A new technique that creates tiny magnets in cells may enable MRI scans to visualize gene expression in living organisms. The technique may also one day help scientists visualize therapeutic gene delivery in humans.
At present, gene expression is imaged with the help of "reporters" such as green fluorescent protein, which causes cells to fluoresce when specific genes are turned on. But the technique is limited to the areas of the body that light can penetrate, like the skin. As an alternative, scientists have considered using magnetic resonance imaging (MRI), which detects differences in magnetic fields between tissues. But because the magnetic fluid injected into the body in traditional MRI does not penetrate well into cells and tissue, this method also prevents scientists from visualizing cells deep within the body.
To surmount the problem, Eric Ahrens and his colleagues at Carnegie Mellon University in Pittsburgh, Pennsylvania, wondered if they could force cells to make their own magnetic agent. The search led them to ferritin, an iron-containing protein found in all organisms. When the team injected a virus containing the ferritin gene into mouse brains, an MRI scan revealed a dark patch, indicating that the new reporter gene was turned on. Ahrens, whose group reports its findings in the April issue of Nature Medicine, says the method could someday be used to track the delivery of therapeutic transgenes into the body.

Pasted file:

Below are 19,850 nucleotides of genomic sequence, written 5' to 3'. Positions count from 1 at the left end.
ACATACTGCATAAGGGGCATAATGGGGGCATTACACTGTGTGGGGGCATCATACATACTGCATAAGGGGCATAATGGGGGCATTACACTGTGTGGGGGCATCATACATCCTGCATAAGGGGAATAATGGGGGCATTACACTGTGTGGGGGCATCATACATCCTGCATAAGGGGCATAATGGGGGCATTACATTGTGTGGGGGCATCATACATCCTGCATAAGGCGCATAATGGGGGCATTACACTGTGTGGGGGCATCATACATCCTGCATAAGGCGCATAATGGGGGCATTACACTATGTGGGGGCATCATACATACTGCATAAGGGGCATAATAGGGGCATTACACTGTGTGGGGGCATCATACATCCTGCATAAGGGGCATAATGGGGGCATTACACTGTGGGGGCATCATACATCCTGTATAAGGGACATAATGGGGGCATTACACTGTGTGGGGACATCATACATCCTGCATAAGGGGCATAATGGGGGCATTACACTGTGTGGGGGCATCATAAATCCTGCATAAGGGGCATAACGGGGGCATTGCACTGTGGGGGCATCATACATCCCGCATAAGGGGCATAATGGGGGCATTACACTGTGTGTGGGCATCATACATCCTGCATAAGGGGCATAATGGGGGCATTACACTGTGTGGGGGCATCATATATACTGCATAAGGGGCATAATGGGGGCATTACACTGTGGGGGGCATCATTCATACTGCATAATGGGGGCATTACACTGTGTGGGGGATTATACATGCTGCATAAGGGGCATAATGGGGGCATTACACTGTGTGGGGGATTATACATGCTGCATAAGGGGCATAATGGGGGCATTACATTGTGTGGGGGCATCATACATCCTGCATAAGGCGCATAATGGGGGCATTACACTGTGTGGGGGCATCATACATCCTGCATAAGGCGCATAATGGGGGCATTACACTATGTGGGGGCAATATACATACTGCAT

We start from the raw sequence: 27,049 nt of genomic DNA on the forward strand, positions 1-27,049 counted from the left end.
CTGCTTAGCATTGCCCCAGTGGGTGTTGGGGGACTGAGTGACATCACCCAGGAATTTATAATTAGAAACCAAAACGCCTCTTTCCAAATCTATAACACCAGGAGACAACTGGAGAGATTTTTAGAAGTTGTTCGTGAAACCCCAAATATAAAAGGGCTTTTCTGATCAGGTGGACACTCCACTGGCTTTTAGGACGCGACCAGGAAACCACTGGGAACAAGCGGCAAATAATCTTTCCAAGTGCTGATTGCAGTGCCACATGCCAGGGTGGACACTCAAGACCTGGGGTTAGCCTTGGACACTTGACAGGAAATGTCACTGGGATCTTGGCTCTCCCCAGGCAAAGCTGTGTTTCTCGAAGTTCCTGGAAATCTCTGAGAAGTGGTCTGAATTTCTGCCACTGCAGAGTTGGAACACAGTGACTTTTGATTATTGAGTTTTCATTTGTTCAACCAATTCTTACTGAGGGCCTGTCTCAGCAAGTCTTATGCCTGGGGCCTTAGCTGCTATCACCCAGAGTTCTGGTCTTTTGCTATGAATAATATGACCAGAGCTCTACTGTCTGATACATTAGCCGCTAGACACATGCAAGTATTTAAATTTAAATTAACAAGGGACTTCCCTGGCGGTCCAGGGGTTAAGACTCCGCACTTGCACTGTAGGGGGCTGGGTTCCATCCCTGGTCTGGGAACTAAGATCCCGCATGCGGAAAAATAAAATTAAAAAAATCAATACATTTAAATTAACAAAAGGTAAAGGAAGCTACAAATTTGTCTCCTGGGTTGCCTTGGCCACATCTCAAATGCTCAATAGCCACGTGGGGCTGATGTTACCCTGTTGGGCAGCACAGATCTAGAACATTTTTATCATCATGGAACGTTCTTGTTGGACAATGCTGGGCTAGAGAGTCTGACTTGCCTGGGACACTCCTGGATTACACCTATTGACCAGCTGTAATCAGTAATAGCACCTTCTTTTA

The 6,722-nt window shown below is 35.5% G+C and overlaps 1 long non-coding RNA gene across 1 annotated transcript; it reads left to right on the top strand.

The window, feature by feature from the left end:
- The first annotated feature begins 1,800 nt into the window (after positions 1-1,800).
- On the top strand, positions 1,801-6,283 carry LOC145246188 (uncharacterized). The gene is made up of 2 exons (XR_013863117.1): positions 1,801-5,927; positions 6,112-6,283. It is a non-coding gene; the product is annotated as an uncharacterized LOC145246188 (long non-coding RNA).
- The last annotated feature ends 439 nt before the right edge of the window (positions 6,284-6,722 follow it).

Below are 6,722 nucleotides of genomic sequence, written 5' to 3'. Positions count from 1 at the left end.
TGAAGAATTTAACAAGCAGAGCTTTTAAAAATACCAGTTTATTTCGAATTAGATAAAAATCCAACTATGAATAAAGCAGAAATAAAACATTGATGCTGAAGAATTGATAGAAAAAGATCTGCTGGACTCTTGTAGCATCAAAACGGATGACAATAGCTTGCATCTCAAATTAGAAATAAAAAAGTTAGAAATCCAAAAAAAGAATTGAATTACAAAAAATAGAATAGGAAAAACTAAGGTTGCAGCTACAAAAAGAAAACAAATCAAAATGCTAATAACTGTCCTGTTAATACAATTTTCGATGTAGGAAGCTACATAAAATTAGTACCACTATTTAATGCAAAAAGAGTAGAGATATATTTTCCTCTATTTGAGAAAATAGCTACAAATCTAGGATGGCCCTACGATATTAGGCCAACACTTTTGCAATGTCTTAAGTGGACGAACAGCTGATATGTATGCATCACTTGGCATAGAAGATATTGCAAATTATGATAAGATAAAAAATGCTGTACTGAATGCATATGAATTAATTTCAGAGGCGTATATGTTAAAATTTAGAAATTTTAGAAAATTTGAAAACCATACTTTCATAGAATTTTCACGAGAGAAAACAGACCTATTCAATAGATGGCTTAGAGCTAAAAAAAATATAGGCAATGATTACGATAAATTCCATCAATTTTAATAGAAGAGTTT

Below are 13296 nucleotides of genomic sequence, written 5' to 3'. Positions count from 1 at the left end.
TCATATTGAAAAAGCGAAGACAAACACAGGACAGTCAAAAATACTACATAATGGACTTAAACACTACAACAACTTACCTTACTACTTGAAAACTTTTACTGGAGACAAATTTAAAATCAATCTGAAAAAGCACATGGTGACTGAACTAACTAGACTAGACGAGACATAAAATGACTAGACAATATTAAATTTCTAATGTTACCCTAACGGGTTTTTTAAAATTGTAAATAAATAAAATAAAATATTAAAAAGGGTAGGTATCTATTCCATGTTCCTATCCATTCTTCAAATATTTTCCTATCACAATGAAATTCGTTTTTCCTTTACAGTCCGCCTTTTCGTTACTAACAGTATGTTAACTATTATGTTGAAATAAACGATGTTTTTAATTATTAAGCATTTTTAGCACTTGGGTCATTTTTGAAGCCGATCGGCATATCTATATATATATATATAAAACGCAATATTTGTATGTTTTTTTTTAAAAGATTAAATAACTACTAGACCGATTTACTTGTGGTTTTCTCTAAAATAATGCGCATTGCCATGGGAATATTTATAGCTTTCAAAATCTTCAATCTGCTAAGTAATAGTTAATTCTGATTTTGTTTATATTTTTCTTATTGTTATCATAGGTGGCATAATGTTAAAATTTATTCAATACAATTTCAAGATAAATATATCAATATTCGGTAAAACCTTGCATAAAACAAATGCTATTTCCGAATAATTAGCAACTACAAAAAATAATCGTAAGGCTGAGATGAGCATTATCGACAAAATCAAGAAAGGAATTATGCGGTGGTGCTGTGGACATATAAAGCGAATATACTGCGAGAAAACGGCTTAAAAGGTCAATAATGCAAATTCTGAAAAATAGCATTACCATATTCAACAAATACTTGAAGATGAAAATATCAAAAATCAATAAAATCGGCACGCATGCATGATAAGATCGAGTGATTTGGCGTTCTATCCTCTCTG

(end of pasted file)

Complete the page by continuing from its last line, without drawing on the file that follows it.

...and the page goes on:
In the meantime, this proof-of-concept is a milestone. "The development of reporter gene for MRI has been an elusive goal for a long time," says Jeff Bulte, a molecular imaging scientist at Johns Hopkins University in Baltimore, Maryland. "This is the first study to basically show this works."